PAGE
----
Cartoon of Hydroelectric Plant https://etrical.files.wordpress.com/2009/12/hydrohow.jpg Turbine Picture http://theprepperpodcast.com/wp-content/uploads/2016/02/108-All-About-Hydro-Power-Generators-1054x500.jpg Transformer Diagram https://en.wikipedia.org/wiki/Transformer#/media/File:Transformer3d_col3.svg


In 1831, eletromagnetic induction was discovered by Michael Faraday.

Faraday's Law Experiment

Faraday showed that no current is registered in the galvanometer when bar magnet is stationary with respect to the loop. However, a current is induced in the loop when a relative motion exists between the bar magnet and the loop. In particular, the galvanometer deflects in one direction as the magnet approaches the loop, and the opposite direction as it moves away.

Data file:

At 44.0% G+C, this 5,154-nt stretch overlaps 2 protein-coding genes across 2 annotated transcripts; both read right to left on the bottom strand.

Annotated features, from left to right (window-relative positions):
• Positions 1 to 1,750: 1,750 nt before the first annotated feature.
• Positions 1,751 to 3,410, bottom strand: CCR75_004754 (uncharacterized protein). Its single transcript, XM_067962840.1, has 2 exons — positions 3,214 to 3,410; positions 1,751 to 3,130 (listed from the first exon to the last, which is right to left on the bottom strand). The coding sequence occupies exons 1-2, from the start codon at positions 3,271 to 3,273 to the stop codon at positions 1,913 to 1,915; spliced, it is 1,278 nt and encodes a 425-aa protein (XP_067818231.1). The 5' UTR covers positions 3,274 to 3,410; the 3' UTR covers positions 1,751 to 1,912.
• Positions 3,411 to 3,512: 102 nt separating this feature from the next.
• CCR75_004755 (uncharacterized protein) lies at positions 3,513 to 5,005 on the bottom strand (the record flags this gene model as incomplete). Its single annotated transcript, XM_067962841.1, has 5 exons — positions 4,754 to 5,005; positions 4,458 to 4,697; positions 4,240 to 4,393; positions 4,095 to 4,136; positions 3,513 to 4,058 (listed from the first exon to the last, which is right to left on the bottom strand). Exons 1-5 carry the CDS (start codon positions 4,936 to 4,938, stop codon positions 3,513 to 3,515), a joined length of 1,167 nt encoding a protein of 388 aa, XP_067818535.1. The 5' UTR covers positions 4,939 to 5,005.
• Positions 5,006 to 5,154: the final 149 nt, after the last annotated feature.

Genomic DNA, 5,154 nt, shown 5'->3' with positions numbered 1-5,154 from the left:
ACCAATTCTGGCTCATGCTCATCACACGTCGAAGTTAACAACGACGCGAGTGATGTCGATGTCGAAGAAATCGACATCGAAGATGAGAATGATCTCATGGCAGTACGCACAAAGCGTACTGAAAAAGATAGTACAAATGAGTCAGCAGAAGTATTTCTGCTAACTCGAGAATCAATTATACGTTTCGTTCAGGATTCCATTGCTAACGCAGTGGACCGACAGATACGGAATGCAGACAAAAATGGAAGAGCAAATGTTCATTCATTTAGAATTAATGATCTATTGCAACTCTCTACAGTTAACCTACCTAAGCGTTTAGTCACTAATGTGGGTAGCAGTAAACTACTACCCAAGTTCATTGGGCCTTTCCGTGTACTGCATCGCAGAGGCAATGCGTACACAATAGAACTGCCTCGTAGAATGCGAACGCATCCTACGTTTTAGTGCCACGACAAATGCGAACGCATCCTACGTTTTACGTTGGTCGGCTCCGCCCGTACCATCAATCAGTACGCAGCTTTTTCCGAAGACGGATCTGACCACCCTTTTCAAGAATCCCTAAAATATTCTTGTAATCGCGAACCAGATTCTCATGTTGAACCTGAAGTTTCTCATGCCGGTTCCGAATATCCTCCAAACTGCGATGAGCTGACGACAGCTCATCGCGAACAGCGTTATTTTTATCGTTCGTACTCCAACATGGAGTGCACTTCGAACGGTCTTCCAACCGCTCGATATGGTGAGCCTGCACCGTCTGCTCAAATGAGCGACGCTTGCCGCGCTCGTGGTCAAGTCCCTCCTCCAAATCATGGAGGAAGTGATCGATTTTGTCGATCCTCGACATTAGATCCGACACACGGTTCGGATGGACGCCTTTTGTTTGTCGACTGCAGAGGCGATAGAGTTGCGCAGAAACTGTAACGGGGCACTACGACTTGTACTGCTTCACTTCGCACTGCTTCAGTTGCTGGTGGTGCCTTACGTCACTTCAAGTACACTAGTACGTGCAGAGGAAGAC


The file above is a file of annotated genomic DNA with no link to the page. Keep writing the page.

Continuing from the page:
Faraday’s experiment demonstrates that an electric current is induced in the loop by changing the magnetic field. The coil behaves as if it were connected to an emf source. Experimentally it is found that the induced emf depends on the rate of change of magnetic flux through the coil.

Test it out yourself here

See also

Further Readings

Matter and Interactions, Volume II: Electric and Magnetic Interactions, 4th Edition

The Electric Life of Michael Faraday (2009) by Alan Hirshfield

Electromagnetic Induction Phenomena (2012) by D. Schieber

External Links






Matter and Interactions, 4th Edition